For placement “Behind title and description” add:

#header-inner {
margin-left: auto;
margin-right: auto;

For placement “Instead of title and description” add:

#header-inner img {
margin-left: auto;
margin-right: auto;

You can add it anywhere inside the skin. But, to keep all header related styles close apart, add it after a style such as the #header-wrapper or #header.

To right align the header image, simply remove the “margin-right: auto;” statement from the above block.

This trick has been tested on Denim, Denim Stretch, Rounders and Scribe templates. (Minima has it by default). But it should work on all other default Blogger templates. If it doesn’t work on a particular template, please let me know.

Sunday, July 12, 2009

Variable for File Host Location

This post explains how you can add a template variable to define a third party file host location. The file host defined here will be used to host all the custom images provided free with The Blogger Guide's various popular HOWTOs such as the three column and wider two column template conversions.

Go to Layout -> Edit HTML mode and add the variable as described below.

The template variable we add here is of type automatic. To incorporate it, simply add the code shown in red below, right to the end of your template's Variable declaration section. (Usually, the last variable on a default Blogger template is the endSide variable)

<Variable name="endSide" description="End side in blog language"
type="automatic" default="right" value="right">
<Variable name="imageHost" description="Image Host Location"
type="automatic" default=""


To learn more about Blogger template variables, read the article shown in Related Posts below.

Saturday, July 4, 2009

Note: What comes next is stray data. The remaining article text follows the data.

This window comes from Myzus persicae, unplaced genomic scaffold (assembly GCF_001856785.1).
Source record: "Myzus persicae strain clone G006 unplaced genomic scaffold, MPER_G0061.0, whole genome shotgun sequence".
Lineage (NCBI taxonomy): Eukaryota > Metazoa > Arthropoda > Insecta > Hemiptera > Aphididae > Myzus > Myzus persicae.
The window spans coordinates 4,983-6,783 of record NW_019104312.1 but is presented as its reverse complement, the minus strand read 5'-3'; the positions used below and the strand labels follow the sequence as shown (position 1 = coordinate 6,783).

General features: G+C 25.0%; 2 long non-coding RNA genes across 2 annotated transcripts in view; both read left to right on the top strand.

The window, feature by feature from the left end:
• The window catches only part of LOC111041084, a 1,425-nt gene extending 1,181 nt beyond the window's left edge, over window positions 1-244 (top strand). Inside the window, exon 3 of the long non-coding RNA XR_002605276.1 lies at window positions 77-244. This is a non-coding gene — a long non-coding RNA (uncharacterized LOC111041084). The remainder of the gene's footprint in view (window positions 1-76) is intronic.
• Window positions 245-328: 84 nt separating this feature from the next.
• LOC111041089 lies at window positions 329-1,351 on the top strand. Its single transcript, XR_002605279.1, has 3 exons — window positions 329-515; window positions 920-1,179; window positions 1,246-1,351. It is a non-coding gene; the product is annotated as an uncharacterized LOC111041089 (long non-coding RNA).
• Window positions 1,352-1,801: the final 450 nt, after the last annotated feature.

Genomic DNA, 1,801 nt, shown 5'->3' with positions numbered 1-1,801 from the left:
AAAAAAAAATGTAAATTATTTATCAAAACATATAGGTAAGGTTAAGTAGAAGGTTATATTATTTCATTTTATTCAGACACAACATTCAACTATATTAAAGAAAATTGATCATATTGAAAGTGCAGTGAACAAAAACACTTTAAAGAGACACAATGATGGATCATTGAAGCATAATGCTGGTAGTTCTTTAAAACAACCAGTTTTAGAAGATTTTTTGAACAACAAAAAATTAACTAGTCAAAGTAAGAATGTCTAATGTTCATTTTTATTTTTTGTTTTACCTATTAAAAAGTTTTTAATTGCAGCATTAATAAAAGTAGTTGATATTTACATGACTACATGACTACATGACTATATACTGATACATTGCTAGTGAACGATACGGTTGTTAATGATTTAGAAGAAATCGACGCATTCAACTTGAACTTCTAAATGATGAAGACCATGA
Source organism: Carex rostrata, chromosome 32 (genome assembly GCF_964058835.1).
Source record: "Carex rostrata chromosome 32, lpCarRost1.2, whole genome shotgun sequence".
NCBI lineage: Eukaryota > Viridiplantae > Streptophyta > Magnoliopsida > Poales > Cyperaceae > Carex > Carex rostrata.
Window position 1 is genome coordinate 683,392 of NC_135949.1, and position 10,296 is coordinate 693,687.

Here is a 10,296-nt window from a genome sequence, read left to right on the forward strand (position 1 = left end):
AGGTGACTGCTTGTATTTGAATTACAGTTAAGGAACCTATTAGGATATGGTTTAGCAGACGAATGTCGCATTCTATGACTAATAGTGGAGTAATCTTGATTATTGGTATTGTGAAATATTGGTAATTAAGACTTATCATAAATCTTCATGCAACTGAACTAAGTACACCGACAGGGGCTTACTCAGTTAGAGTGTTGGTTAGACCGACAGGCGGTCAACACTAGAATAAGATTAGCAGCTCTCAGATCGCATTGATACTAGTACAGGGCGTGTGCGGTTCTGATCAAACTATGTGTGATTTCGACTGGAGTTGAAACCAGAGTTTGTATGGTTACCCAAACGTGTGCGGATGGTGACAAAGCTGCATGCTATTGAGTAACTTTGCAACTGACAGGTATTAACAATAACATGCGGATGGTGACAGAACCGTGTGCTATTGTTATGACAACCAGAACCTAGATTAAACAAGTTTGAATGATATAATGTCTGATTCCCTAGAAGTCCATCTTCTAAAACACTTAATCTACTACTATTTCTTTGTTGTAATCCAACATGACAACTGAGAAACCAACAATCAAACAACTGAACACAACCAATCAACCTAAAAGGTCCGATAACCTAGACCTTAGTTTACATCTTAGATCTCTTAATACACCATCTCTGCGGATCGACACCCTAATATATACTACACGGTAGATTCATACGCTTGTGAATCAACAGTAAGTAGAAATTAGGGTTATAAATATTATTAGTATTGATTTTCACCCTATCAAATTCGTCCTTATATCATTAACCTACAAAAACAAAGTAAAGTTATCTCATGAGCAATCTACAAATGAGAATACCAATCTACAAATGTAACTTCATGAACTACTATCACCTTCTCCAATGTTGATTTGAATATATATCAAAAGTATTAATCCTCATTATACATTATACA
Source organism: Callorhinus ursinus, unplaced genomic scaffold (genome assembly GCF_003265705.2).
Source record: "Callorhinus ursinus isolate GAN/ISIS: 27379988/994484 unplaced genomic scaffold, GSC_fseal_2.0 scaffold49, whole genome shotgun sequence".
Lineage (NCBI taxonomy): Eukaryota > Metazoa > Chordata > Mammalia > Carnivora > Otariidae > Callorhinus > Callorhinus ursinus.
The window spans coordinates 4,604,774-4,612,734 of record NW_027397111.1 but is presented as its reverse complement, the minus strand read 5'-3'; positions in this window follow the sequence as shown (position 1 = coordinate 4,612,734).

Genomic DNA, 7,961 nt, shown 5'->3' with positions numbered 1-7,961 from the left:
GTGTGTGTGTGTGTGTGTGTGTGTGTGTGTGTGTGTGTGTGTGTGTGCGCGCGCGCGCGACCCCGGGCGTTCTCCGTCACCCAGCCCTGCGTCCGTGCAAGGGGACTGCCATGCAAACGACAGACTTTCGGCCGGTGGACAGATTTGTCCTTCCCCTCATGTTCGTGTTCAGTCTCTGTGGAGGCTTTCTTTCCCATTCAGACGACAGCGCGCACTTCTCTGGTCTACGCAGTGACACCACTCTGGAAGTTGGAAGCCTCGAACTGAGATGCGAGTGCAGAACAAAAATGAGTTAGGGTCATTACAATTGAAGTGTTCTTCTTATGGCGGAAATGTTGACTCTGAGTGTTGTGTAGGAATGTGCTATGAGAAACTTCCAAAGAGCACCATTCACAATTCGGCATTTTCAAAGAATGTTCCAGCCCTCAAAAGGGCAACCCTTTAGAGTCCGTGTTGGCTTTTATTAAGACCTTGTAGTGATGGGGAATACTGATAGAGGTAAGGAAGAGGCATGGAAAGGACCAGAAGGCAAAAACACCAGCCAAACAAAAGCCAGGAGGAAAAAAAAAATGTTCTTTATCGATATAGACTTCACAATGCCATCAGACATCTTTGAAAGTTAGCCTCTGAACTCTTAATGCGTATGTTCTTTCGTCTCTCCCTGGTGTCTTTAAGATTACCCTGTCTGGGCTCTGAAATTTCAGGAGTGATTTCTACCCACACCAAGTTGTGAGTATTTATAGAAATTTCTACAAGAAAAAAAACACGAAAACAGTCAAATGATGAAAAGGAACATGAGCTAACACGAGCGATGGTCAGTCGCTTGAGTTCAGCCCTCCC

Screen Resolution and Template Size

What is the best screen resolution to target a web site template design? This is an important question for those who are interested in designing templates and also who customize templates. That is because the screen resolution is a determining factor when it comes to what your website’s visitors see and don’t see.

Firstly, what is screen resolution? In simple terms, it is the number of pixels (or dots) that make up your entire screen. It is usually expressed as the number of pixels horizontal in to number of pixels vertical. For example, a screen resolution of 1024 x 768 means that a screen can display 1024 pixels across and 768 pixels down. The total number of dots that make up your entire monitor is the multiplication of those two numbers.

It is difficult to pick one right resolution to target your template’s size. Monitors used by Internet users around the world range in resolutions from 640 x 480 (very rare now) to 1600 x 1200 or higher. Further, as technology advances and hardware becomes cheaper, more and more people will move in to high resolution monitors. According to, in January 2009, 96% of its visitors had resolutions of 1024 x 768 or higher. The flip side is that 4% still has 800 x 600 resolutions.

Some time ago, websites were designed targeting an 800 x 600 resolution. But now that the share of that resolution has gone down significantly, the current practice is to optimize a website design for 1024 x 768, a fact even recommended by Jakob Nielsen, the web usability guru, back in 2006.

So what’s the use of this knowledge for the regular blogger? Well, if you want to use a custom third party template or go for a modification of the existing template by adding a new column or increasing its width, check whether the resulting template fits within the 1024 x 768 resolution. You should worry more about the horizontal resolution than the vertical one. Generally, if your custom or modified template has a width of less than 1000 pixels then you can safely assume that a very large percentage of your readers can see the entire width your site without having to scroll horizontally.